We shopped for a while, David being drawn to the ponchos and bags while I contemplated the handmade bows and arrows. In the end, I settled on a beautiful white beadwork necklace as my souvenir. And when I got to the car, David surprised me with a beadwork hummingbird! The craftsmanship was amazing and I named him Phoenix, on account of his fiery colors! He now rides with me everywhere I go, hanging from my rearview mirror.
As the sun was setting, we tried to cover a bit more ground. We were very close to our first national park at this point, Petrified Forest, and wanted to stay the night somewhere nearby so it could be the first thing we did the next day. A little research told us that there was only one hotel between us and the park, a Days Inn in Chambers, AZ. We were on the road to it, so we held our course and started looking for an exit to a town or even a small city.
To our surprise, Chambers did not appear to be anything more than the hotel itself, with a small diner and a gas station attached. It sat all by itself, in the middle of nowhere, just off I-40. Maybe there was more of a town further down the road? It was hard to tell. But we took advantage of this quiet, lonely place to get checked in and settled. I was again, pleasantly surprised! Our room was much larger than I had anticipated, and it was very comfortable.
I had only a minor fright when I thought someone was trying to break into our room, but it was just a group of construction workers that had the wrong room number. I was still a bit uneasy though, because I am just a ridiculously nervous person that way. But we made use of the mini fridge and microwave to prepare a hot supper from our cooler food and my nerves were calmed by the quiet comfort of the night as we prepared for more adventure the following day!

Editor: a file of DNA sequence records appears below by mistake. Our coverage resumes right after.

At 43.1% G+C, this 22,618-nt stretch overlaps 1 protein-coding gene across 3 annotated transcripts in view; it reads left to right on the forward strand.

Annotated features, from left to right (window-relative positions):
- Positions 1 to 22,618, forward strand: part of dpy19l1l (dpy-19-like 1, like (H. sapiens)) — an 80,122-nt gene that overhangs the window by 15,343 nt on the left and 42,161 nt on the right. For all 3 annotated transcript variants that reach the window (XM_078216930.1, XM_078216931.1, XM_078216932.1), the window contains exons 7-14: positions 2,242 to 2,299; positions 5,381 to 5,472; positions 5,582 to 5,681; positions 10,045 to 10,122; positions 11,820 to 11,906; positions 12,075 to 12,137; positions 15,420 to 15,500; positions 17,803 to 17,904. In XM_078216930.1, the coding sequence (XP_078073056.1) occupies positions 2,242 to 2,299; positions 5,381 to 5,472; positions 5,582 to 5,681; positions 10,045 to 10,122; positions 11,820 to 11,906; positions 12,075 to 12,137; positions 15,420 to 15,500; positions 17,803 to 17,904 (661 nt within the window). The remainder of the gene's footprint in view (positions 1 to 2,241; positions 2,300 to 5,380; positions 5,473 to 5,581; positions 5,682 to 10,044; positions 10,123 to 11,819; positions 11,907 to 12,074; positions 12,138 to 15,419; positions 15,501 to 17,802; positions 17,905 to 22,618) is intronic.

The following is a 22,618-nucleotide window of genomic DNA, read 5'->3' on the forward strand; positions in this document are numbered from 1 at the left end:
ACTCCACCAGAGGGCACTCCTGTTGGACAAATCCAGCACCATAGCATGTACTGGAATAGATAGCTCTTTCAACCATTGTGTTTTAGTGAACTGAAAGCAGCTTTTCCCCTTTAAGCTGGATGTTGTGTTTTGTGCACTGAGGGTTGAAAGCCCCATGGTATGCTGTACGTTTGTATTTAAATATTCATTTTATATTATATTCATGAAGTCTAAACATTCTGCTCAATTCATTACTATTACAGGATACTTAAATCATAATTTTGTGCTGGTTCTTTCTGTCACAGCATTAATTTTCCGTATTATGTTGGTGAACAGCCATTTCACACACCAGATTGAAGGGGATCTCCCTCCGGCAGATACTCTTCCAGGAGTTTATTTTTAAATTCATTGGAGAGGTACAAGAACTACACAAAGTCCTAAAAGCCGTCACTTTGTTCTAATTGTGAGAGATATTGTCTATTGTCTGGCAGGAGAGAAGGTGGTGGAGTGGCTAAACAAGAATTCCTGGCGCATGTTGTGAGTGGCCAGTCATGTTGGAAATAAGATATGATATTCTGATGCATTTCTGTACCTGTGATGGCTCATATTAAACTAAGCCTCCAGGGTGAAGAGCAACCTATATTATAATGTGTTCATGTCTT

February 10th – David’s First National Park
The next morning, we took a tentative peak outside the window and were thrilled to see that the winter weather had not caught us this time! It was still sunny and (relatively) warm. We loaded the car and decided to take advantage of the diner attached to the hotel because A) we were ready for some food that didn’t come out of a plastic bag, B) staying at the hotel got you a discount, and C) it was the only place to eat for many miles.
It was the postcard of road-stop diners! Clean, homey, maybe a bit shabby in places, but filled with wonderful smells. The breakfast was delicious, and we almost had the place to ourselves! Afterwards, we filled up at the gas station, as we weren’t sure when the next one would be, and made our way down the interstate a little further.
It only took about twenty or so minutes to reach the North entrance for Petrified Forest National Park. It wasn’t hard to find, as there was literally nothing else out here. This entrance was the only turn off we saw for a long ways. It was the smaller entrance, so we were kind of entering the park backwards, but it can be enjoyed going either direction!
Because this was David’s first national park, we had to make a big deal about it with our photos. We got some great shots of the park sign, surrounded by blue skies, red sand, and scraggly bushes. Also, David had brought some of the playing cards from Parks, the board game, to get some novelty shots for Instagram! (While we were taking pictures, I noticed the only other person sharing the parking lot with us was a young woman living the dream life: traveling by van with her cat as her companion! Travel goals!)